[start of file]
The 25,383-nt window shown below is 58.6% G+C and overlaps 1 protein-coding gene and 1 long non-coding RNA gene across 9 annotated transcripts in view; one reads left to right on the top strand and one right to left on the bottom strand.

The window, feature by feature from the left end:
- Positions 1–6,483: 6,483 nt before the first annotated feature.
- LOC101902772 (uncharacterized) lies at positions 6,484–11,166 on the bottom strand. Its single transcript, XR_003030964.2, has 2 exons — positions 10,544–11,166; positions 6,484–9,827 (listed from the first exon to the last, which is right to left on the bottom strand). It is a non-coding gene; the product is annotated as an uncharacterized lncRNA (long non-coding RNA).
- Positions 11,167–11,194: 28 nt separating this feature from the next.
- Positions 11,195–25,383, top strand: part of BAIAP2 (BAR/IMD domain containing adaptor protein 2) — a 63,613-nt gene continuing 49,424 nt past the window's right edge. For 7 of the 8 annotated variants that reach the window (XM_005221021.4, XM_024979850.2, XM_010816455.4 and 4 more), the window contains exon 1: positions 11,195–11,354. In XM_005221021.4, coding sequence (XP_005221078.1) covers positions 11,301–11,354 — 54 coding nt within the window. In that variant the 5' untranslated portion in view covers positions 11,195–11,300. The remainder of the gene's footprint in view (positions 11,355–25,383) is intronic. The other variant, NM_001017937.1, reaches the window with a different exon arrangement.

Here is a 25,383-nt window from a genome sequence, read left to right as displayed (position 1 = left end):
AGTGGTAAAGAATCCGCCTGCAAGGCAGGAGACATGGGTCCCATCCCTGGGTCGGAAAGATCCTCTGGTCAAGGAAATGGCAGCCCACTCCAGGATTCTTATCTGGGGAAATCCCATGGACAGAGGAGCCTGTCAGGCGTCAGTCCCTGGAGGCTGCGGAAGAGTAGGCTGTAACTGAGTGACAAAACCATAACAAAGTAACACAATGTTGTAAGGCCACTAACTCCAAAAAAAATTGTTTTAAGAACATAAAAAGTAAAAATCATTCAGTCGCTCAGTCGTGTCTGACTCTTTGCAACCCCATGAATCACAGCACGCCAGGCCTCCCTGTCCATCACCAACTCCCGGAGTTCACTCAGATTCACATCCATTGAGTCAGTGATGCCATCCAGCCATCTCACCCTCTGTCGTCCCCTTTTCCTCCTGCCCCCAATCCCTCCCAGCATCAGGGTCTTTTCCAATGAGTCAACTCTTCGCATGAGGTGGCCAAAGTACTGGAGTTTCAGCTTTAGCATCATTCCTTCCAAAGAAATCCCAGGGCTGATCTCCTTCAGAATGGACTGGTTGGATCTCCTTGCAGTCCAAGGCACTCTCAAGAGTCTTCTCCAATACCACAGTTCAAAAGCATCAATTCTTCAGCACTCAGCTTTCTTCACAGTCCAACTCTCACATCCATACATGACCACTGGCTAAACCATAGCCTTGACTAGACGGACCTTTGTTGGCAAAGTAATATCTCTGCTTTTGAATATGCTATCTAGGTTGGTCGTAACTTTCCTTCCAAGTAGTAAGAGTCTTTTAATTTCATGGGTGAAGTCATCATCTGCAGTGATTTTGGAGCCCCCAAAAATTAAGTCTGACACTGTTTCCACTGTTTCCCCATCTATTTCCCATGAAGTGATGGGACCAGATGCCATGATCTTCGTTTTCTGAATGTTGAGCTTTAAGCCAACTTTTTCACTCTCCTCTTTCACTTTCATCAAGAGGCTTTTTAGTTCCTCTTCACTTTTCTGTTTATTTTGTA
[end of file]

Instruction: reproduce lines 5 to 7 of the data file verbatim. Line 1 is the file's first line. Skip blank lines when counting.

- Positions 11,167–11,194: 28 nt separating this feature from the next.
- Positions 11,195–25,383, top strand: part of BAIAP2 (BAR/IMD domain containing adaptor protein 2) — a 63,613-nt gene continuing 49,424 nt past the window's right edge. For 7 of the 8 annotated variants that reach the window (XM_005221021.4, XM_024979850.2, XM_010816455.4 and 4 more), the window contains exon 1: positions 11,195–11,354. In XM_005221021.4, coding sequence (XP_005221078.1) covers positions 11,301–11,354 — 54 coding nt within the window. In that variant the 5' untranslated portion in view covers positions 11,195–11,300. The remainder of the gene's footprint in view (positions 11,355–25,383) is intronic. The other variant, NM_001017937.1, reaches the window with a different exon arrangement.

Here is a 25,383-nt window from a genome sequence, read left to right as displayed (position 1 = left end):